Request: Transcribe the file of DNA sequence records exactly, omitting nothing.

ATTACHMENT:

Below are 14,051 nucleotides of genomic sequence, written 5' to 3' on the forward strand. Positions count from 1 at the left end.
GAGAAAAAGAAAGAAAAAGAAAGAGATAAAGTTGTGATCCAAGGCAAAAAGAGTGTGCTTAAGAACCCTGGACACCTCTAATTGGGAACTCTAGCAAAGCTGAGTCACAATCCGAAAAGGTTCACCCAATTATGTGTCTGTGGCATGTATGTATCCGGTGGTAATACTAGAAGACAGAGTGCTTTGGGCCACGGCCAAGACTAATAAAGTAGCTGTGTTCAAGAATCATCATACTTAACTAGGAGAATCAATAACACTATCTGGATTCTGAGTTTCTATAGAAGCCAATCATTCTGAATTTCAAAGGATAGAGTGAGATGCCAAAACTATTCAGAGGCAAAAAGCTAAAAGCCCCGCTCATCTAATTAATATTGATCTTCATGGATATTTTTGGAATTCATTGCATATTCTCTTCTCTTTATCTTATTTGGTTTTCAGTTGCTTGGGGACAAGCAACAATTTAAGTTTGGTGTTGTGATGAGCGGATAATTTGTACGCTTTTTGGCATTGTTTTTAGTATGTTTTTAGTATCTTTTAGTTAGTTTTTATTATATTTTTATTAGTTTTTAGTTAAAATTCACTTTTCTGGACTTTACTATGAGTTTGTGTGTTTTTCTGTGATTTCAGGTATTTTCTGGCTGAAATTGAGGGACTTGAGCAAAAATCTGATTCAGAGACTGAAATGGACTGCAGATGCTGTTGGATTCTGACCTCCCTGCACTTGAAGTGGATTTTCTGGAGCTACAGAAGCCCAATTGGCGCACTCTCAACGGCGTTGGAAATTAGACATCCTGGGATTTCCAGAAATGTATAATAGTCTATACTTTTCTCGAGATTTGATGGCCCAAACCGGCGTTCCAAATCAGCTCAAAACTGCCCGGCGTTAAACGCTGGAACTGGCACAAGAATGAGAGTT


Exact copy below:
Below are 14,051 nucleotides of genomic sequence, written 5' to 3' on the forward strand. Positions count from 1 at the left end.
GAGAAAAAGAAAGAAAAAGAAAGAGATAAAGTTGTGATCCAAGGCAAAAAGAGTGTGCTTAAGAACCCTGGACACCTCTAATTGGGAACTCTAGCAAAGCTGAGTCACAATCCGAAAAGGTTCACCCAATTATGTGTCTGTGGCATGTATGTATCCGGTGGTAATACTAGAAGACAGAGTGCTTTGGGCCACGGCCAAGACTAATAAAGTAGCTGTGTTCAAGAATCATCATACTTAACTAGGAGAATCAATAACACTATCTGGATTCTGAGTTTCTATAGAAGCCAATCATTCTGAATTTCAAAGGATAGAGTGAGATGCCAAAACTATTCAGAGGCAAAAAGCTAAAAGCCCCGCTCATCTAATTAATATTGATCTTCATGGATATTTTTGGAATTCATTGCATATTCTCTTCTCTTTATCTTATTTGGTTTTCAGTTGCTTGGGGACAAGCAACAATTTAAGTTTGGTGTTGTGATGAGCGGATAATTTGTACGCTTTTTGGCATTGTTTTTAGTATGTTTTTAGTATCTTTTAGTTAGTTTTTATTATATTTTTATTAGTTTTTAGTTAAAATTCACTTTTCTGGACTTTACTATGAGTTTGTGTGTTTTTCTGTGATTTCAGGTATTTTCTGGCTGAAATTGAGGGACTTGAGCAAAAATCTGATTCAGAGACTGAAATGGACTGCAGATGCTGTTGGATTCTGACCTCCCTGCACTTGAAGTGGATTTTCTGGAGCTACAGAAGCCCAATTGGCGCACTCTCAACGGCGTTGGAAATTAGACATCCTGGGATTTCCAGAAATGTATAATAGTCTATACTTTTCTCGAGATTTGATGGCCCAAACCGGCGTTCCAAATCAGCTCAAAACTGCCCGGCGTTAAACGCTGGAACTGGCACAAGAATGAGAGTT